Back to the future, travelling across Pakistan’s provinces, visiting key campuses along the way, I had the valuable opportunity to engage directly with students on such issues. I told them my life story, my reasons for joining HT, my time in prison and why I eventually left.
In return, I heard from them about how they think and feel about Pakistan’s problems, and their aspirations for the future of their country. We discussed the need to tackle extremism on an ideological level, and the steps Pakistan would have to take towards a more democratic and pluralistic society and government. The reactions I received were mixed, but they spoke volumes for those who populate Pakistan’s universities.
Students from Sindh tended to be hugely receptive to my message, whilst those in Mirpur, Azad Kashmir, from where the majority of British Pakistanis hail, expressed much greater hostility towards the West. In Quetta, the prevailing preoccupation was with ‘Punjabi hegemony’; here I encountered popular revolutionaries with little time for religious extremism but a hardened resolve to secede from Pakistan, in some cases through violence.
I was accused by some of being a ‘foreign agent’, while others wholeheartedly embraced my stance. I sometimes encountered a denial of Pakistan’s role in allowing extremism to breed within its borders, but also an acceptance that religion had been misused by various elements within the country. Irrespective of their leanings, in every university, people had something to say.
Ironically, the most violent opposition to my efforts didn’t come from Pakistani students at all — it came from a British-Pakistani member of HT who decided to punch me one evening in a cafe in Lahore. I later learned that he, like several others, had left the UK to recruit students in Pakistan, and to do this had started teaching at a private university in Lahore.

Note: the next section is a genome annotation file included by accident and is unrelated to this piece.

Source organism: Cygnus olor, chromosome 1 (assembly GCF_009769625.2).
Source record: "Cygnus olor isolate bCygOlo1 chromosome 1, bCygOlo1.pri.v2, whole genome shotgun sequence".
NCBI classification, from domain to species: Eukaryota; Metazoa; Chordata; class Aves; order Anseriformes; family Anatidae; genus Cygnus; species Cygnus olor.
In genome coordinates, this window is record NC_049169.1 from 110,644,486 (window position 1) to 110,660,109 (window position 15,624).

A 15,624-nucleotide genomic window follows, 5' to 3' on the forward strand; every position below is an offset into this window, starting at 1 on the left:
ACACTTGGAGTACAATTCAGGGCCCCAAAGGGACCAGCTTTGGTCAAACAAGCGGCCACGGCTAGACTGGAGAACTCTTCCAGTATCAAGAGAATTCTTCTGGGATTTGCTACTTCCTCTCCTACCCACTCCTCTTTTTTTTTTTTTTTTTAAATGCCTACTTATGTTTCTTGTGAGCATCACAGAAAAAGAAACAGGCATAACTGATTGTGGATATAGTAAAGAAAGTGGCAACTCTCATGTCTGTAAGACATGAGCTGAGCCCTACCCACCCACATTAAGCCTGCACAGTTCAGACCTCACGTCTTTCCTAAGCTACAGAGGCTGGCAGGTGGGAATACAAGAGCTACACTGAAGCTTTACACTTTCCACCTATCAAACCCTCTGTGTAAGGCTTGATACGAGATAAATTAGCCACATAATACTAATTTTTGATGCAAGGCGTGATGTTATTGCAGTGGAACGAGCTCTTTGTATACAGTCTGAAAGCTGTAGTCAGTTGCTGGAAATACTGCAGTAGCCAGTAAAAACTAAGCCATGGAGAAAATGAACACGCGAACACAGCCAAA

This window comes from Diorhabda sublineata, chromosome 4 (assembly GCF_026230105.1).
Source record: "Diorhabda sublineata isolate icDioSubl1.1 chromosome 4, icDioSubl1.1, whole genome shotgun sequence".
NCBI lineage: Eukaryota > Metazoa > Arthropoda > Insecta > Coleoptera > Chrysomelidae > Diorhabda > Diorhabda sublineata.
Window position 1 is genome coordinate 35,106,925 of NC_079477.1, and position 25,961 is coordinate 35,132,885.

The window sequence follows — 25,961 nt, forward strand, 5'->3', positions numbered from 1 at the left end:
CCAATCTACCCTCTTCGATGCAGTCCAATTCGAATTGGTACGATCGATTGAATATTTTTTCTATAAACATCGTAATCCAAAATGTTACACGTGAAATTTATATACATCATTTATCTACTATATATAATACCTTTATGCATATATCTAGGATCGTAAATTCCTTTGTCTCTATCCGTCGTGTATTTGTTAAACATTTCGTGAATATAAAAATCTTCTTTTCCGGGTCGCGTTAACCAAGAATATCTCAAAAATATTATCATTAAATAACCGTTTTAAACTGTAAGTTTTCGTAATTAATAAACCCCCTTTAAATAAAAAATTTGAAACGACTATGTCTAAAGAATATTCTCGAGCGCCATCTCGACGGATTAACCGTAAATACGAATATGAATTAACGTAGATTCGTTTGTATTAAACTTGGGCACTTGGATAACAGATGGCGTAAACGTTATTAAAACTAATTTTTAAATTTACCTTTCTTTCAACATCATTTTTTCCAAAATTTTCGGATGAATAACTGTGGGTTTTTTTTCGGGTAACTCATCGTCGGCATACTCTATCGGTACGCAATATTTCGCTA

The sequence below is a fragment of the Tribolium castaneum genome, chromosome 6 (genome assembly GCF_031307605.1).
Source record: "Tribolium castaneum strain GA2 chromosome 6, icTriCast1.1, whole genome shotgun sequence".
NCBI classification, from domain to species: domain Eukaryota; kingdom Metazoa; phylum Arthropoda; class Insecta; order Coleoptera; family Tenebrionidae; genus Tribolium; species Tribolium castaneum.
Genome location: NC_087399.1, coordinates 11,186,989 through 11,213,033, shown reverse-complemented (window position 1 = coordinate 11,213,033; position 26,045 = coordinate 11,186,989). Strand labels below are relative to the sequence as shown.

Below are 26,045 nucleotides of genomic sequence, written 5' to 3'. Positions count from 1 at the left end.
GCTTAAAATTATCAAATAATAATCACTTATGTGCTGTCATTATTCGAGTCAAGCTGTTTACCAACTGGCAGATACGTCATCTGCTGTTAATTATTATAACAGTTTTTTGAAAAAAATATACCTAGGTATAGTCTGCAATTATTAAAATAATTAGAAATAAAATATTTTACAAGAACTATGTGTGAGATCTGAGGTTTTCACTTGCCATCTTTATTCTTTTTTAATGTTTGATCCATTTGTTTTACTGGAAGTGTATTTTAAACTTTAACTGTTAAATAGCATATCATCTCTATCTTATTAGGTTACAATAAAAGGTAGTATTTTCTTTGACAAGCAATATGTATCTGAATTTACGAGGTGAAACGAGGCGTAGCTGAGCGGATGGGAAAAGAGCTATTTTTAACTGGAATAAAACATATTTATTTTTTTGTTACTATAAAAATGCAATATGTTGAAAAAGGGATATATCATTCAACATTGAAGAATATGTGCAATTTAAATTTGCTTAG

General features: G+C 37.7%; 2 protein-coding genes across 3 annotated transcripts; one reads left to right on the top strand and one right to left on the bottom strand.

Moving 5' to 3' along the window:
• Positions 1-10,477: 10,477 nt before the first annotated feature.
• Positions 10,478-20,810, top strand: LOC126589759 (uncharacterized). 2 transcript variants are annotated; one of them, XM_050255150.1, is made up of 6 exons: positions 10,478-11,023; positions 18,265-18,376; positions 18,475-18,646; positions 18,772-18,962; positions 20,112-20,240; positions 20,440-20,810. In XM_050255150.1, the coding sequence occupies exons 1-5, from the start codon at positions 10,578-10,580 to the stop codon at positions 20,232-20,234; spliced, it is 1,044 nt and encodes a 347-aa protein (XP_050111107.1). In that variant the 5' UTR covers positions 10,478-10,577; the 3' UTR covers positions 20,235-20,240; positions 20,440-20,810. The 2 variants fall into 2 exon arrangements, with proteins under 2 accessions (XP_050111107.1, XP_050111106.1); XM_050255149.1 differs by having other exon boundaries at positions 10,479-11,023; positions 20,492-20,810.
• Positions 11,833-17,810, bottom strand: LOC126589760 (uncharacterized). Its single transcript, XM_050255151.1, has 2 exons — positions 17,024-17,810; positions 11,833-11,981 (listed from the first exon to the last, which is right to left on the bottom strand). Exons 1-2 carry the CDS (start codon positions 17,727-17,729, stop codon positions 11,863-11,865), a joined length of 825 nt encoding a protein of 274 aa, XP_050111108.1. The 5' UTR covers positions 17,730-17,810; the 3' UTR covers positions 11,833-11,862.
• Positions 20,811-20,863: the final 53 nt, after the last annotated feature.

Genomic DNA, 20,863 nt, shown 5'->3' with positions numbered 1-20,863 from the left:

It was sad evidence to the fact that British citizens continue to export Islamism to Pakistan, along with playing a crucial role in exporting the ideology to countries such as Malaysia, Indonesia, Kenya, Mauritius, India, Egypt and Denmark. Only when the governments of Britain and Pakistan wake up to take responsibility for the rot on their doorsteps will we ever be able to reverse these trends.
As violence in Pakistan surges and ordinary Pakistanis feel increasingly insecure in their own homes, we cannot afford to stop at just a military response to this problem. Greater emphasis needs to be given to winning the struggle for ideas; to foster an understanding that taking a stance against Islamism does not equate to a rejection of Islam.
This requires greater civil society engagement, popularising counter-extremism narratives through the media, and the promotion of secular spaces within society and the state.
While it is true that such measures rarely have quantifiable results and require great resources in terms of time and effort, we can ill afford not to implement them, for without this vision it is unlikely that Pakistan can overcome the current moral dilemma and political crisis it finds itself in.
The writer is director of the Quilliam Foundation, a counter-extremism think tank based in the UK.